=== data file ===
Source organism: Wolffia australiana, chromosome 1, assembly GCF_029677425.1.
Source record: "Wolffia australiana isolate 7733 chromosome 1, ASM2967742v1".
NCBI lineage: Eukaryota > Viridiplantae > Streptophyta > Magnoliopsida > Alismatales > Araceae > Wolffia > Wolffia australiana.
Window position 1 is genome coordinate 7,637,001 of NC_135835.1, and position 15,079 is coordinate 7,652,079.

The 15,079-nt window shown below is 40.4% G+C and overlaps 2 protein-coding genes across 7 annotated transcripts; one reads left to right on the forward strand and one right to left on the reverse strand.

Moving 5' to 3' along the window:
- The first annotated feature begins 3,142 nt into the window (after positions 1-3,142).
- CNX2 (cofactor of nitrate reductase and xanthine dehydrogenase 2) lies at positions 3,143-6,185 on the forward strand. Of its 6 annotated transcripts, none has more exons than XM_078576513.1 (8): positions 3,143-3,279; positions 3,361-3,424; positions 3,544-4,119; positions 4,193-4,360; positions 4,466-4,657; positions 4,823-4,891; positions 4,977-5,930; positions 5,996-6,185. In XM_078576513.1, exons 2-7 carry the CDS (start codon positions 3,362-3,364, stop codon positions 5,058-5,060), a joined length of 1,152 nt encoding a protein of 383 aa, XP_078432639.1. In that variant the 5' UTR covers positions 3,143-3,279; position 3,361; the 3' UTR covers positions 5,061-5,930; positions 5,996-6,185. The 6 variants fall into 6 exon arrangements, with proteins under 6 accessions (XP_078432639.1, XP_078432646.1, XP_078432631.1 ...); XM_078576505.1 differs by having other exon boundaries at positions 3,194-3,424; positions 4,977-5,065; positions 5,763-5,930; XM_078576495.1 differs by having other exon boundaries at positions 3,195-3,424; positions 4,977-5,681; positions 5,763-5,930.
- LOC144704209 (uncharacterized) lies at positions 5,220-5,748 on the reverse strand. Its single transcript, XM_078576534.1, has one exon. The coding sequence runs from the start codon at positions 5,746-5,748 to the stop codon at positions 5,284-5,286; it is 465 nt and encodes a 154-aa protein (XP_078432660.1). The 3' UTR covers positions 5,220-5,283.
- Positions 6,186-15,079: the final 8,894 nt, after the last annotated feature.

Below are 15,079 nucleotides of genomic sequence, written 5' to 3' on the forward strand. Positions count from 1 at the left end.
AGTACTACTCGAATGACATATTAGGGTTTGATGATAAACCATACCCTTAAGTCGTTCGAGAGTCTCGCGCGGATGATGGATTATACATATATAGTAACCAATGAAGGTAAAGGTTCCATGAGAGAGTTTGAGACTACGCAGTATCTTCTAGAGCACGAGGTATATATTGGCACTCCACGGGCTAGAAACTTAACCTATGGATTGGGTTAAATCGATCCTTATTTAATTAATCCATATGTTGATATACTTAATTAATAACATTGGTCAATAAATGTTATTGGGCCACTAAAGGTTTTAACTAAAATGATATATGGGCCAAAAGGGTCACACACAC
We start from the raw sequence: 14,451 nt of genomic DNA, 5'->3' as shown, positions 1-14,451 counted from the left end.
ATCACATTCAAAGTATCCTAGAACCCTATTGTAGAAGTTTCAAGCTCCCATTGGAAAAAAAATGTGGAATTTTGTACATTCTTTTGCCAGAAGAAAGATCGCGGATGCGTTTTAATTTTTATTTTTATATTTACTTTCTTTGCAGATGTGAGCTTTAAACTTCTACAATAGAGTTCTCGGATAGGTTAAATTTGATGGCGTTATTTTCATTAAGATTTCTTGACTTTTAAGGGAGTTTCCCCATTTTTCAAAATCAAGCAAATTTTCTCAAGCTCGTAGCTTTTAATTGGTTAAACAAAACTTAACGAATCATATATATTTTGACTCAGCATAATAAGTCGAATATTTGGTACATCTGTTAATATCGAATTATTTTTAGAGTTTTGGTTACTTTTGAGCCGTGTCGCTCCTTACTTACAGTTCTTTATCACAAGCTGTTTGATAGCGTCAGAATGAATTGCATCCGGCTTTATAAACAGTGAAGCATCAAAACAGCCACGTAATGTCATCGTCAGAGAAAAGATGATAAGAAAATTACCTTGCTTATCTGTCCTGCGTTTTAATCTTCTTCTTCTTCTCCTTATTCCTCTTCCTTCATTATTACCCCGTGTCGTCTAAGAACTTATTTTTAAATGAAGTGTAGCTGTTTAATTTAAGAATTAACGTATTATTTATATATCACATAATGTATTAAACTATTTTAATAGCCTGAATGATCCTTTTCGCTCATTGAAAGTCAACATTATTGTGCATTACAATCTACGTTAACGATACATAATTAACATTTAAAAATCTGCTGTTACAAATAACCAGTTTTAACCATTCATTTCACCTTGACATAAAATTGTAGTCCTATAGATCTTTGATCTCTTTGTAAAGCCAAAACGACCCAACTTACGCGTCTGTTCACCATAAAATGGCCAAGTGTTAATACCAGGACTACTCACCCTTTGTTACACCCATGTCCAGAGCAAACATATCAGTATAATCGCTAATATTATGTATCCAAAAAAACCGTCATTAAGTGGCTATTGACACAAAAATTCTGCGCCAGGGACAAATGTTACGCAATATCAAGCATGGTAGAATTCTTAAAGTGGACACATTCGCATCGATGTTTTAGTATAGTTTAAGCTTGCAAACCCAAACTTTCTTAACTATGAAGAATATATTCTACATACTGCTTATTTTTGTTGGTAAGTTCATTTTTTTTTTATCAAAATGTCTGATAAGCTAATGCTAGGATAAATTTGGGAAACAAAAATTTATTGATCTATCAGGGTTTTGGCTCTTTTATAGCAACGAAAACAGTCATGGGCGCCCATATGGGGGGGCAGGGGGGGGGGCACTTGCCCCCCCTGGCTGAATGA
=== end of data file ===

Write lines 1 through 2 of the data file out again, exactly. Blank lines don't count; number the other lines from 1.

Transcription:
Source organism: Wolffia australiana, chromosome 1, assembly GCF_029677425.1.
Source record: "Wolffia australiana isolate 7733 chromosome 1, ASM2967742v1".